Click for full image.
Today’s cool image is once again another of what I dub a “what the heck?” photo. The picture to the right, cropped to post here, was taken on December 17, 2020 by the high resolution camera on Mars Reconnaissance Orbiter (MRO) and captures some very strange ridges on the plateau above Mars’ biggest canyon, Valles Marineris.
The image, labeled merely as a “terrain sample,” was taken not as part of any specific research project but scheduled by MRO’s science team in order to maintain the camera’s temperature. When they do this they try to take pictures covering something interesting, but often it is a potshot that sometimes shows little of interest.
In this case the photo shows something very strange. The ridges in the sample are packed into one area only, but if you look at the full image you will see that they are also scattered about randomly and sometimes isolated on the flat plains surrounding this spot.
Interestingly, these ridges resemble the first “What the heck?” image I ever posted in 2019. That photo was located at about the same elevation as these ridges, but due west in the volcanic plains near Mars’s giant volcanoes and just off the western edge of the overview map below.
The white cross marks the location of these ridges, located in the isolated plateau formed by two branches of the giant Valles Marineris canyon.
With both today’s image and the 2019 one, the ridges are aligned, and only appear in patches.
At first glance the consistent ridge alignment suggests they might have been carved by some form of wind erosion, based on the long term direction of the prevailing winds. However, they do not look like sand dunes, as they are sharp and jagged. Moreover, if these are some form of ripple dunes, why are they found in patches, in some places but not others?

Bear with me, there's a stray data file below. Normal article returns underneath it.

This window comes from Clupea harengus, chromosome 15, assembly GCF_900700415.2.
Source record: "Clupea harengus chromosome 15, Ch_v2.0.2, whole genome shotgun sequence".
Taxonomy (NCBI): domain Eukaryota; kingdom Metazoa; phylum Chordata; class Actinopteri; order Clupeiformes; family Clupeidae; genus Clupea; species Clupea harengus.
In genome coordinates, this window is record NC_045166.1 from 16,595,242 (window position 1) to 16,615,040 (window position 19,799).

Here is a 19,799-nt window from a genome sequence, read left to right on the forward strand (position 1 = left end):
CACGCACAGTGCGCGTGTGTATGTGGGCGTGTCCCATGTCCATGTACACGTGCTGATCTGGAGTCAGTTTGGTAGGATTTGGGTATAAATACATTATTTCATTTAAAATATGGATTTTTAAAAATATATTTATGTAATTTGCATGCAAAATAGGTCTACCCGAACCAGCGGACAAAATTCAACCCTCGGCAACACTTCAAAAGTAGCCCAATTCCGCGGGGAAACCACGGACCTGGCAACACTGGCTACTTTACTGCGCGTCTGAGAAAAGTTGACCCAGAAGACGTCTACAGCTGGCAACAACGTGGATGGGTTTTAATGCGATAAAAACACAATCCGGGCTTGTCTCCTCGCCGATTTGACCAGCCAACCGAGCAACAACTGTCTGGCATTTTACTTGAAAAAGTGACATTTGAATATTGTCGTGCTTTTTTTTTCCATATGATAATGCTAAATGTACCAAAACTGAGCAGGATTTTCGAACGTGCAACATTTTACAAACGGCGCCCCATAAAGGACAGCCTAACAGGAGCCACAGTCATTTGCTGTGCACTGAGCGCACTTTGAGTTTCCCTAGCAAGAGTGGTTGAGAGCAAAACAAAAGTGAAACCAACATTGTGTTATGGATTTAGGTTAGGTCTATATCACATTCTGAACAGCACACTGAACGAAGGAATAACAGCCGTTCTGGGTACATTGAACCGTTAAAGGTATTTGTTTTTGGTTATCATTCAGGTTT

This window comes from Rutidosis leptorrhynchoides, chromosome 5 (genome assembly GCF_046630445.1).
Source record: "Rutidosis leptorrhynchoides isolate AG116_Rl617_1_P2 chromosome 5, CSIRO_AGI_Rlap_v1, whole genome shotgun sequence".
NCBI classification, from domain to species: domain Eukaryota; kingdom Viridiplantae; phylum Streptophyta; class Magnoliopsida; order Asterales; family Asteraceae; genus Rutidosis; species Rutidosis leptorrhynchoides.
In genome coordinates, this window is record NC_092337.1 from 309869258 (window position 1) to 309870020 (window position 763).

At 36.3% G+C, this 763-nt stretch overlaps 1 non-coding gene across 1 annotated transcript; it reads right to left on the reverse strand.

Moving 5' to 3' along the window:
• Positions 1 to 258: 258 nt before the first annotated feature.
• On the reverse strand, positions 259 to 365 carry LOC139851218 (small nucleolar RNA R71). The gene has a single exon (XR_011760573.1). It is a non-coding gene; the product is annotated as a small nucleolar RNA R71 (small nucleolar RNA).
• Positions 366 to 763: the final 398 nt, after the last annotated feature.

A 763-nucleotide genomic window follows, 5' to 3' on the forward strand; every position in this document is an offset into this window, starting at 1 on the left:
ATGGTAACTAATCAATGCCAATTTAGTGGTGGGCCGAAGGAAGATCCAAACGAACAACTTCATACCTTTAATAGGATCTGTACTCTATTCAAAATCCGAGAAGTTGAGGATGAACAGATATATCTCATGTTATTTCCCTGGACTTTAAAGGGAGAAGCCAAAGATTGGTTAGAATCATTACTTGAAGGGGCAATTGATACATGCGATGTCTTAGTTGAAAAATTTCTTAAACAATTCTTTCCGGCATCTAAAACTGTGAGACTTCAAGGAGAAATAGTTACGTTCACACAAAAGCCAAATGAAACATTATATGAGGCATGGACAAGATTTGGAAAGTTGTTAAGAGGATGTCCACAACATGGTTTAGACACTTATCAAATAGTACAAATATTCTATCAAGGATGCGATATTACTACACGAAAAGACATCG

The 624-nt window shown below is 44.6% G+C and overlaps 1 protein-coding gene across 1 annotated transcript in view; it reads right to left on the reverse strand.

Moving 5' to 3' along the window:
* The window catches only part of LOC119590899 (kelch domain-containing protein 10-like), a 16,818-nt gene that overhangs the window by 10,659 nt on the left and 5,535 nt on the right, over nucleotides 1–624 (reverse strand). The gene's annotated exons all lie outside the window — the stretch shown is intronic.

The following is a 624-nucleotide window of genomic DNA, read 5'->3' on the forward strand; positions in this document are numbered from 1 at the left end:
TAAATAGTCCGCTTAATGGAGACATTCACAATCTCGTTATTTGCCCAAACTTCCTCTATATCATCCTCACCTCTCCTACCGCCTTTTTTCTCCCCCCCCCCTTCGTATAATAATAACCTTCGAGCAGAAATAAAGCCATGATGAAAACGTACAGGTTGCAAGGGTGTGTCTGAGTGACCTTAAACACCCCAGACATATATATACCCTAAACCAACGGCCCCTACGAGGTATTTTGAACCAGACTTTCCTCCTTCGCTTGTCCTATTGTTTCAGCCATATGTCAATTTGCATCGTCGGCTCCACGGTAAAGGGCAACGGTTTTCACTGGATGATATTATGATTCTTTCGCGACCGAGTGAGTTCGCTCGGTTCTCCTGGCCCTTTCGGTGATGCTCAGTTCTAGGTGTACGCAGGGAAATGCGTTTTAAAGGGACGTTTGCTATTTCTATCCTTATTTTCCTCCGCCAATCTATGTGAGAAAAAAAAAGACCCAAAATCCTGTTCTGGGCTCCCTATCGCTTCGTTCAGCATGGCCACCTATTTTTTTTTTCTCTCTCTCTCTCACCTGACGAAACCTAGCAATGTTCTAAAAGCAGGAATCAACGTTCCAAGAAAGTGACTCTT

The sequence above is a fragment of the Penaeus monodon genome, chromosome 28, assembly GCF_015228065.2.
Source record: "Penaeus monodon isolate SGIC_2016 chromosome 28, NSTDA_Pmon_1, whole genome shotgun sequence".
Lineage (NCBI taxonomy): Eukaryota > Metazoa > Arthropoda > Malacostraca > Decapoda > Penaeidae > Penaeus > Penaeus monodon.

Maybe volcanism was involved in forming these ridges, though my limited geological knowledge is unaware of any volcanic process that might result in aligned ridges such as these.
I am sure a deep dive into the published literature of Martian geology will find some paper proposing an explanation, but for now I simply present these to my readers, so that you can scratch your heads as I do.
I must unfortunately ask you for your financial support because I do not depend on ads and rely entirely on the generosity of readers to keep Behind the Black running. You can either make a one time donation for whatever amount you wish, or you sign up for a monthly subscription ranging from $2 to $15 through Paypal or $3 to $50 through Patreon.
Your support will allow me to continue covering science and culture as I have for the past twenty years, independent and free from any outside influence.
Your support is even more essential to me because I not only keep this site free from advertisements, I do not use the corrupt social media companies like Google, Twitter, and Facebook to promote my work. I depend wholly on the direct support of my readers.
You can provide that support to Behind The Black with a contribution via Patreon or PayPal. To use Patreon, go to my website there and pick one of five monthly subscription amounts, or by making a one-time donation. For PayPal click one of the following buttons:
If Patreon or Paypal don't work for you, you can support Behind The Black directly by sending your donation by check, payable to Robert Zimmerman, to
Behind The Black
c/o Robert Zimmerman
Cortaro, AZ 85652
Or you can donate by using Zelle through your bank. You will need to give my name and email address (found at the bottom of the "About" page). The best part of this electronic option is that no fees will be deducted! What you donate will be what I receive.